The Background

As I developed ToDo, I was using a lot of onClickListeners, especially on the Task Details screen. In onCreate, I was setting up onClickListeners for all 4 priority radio buttons, as well as for the Pick Date, and Pick List buttons. While this was an acceptable implementation, I have always thought onClickListeners were an ugly API requirement.

That's why when I learned about being able to specify android:onClick for Buttons in the layout.xml files, I immediately jumped on board. I retroactively removed all of my onClickListeners, and changed them to functions specified by the android:onClick xml attribute.

GREAT! Clean code, happy coder. But, of course, it was almost too good to be true.

I do extensive testing of all of my apps before releasing them, however most of this testing is done on the emulator, with the APK as signed by eclipse for debugging. This is a mistake–one I will not make again.

The Problem

As I got closer to the release of my application, and learned that the Android Market's copy protection was going to soon be deprecated, I began researching the Android Application Licensing scheme, and implementing this in ToDo. All went well. I thought I had licensing implemented and working flawlessly.

Part of implementing licensing (and a good practice in general) is using ProGuard, as recommended here, when exporting your unsigned application or obfuscate your application's code and make it more difficult to hack.

Having tested my application extensively on the emulator, and under the impression I had the licensing working perfectly, I uploaded my app to the Android Market, and published. My friends were the first to download the app, and then immediately reported that anytime they clicked on a button in the TaskDetails screen, the app would crash. I installed it on my Android handset, and sure enough was able to re-create the issue right away. Plugging it into my computer, and looking at the LogCat's output in the DDMS prospective, I was able to deduce that the app was unable to find any of the functions that were being called by my buttons' onClick xml attribute.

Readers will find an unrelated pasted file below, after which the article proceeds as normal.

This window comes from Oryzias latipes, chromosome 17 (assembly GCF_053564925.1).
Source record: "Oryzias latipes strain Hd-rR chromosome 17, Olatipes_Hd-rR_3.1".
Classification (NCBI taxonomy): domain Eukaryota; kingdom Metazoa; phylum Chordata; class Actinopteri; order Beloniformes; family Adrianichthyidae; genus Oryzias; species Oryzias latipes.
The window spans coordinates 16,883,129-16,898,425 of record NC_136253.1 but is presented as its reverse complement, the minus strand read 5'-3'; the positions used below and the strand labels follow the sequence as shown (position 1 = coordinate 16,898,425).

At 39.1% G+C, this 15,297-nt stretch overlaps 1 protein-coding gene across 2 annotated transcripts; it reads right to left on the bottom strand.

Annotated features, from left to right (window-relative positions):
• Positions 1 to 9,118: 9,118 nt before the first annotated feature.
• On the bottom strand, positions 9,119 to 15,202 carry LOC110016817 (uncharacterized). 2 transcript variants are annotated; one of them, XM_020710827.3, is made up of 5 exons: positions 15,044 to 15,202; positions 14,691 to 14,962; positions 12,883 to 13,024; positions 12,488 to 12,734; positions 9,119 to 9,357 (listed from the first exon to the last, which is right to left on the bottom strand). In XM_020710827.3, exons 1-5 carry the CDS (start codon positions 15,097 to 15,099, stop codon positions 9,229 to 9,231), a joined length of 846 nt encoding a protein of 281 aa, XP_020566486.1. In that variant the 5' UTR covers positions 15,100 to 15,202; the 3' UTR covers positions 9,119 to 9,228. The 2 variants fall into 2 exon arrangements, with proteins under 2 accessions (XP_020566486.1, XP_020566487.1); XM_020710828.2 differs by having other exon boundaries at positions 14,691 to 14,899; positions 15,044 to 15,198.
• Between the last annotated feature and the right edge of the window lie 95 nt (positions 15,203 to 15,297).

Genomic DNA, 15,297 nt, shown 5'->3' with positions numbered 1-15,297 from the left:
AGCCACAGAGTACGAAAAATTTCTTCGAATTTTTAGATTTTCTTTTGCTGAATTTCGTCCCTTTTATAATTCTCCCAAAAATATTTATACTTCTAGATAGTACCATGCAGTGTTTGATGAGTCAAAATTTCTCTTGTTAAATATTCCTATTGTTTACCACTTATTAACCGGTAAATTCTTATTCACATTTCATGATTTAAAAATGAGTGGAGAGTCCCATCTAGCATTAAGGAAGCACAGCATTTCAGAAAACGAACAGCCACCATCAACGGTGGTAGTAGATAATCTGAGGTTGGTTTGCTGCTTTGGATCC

WHAT THE F? I double checked the function names, and they were defined correctly, as specified in my xml files. After much experimentation, I narrowed down the possibilities as to what could be causing this issue, and determined that since it wasn't happening in the emulator (before I was exporting and signing my application), and it wasn't happening prior to implementing my application's licensing, that it had to be something occurring in between exporting my application, and signing, and zipalign-ing it. What is in between these steps that wasn't before? ProGuard. Of course, ProGuard was, unbeknownst to me, making optimizations in my code. Because my onClick functions were never being called from my code (as they were only referenced from my xml), ProGuard decided they were "dead code" and removed from my exported APK.

The Solution

Once I identified the problem, conceiving the solution was simple. Implementing it was a whole 'nother story. I knew right away I would have to add some kind of additional -keep option in the proguard.cfg file, but was very against adding a line for every function I specified to be called by a button's onClick attribute. My solution is this:

Step 1: For every function called by a button's onClick, pick a naming convention: i.e. onclick_functionName

Step 2: In the proguard.cfg file, add the following

-keepclassmembers class * {
    public void onclick_*(android.view.View);

This tells ProGuard to keep any function that is in any (*) class, whose signature is public, returns void, name starts with "onclick_" and who takes a single parameter of type android.view.View.

Don't forget to update the android:onClick xml attribute in your layouts, or the app will crash for a different reason.

I asked this on StackOverflow but got a response I was not entirely happy with. The primary advantages to my approach are that the functions can exist in any class, not just a single class specified as in the StackOverflow response.

I hope this was helpful, and that I saved you the time I spent.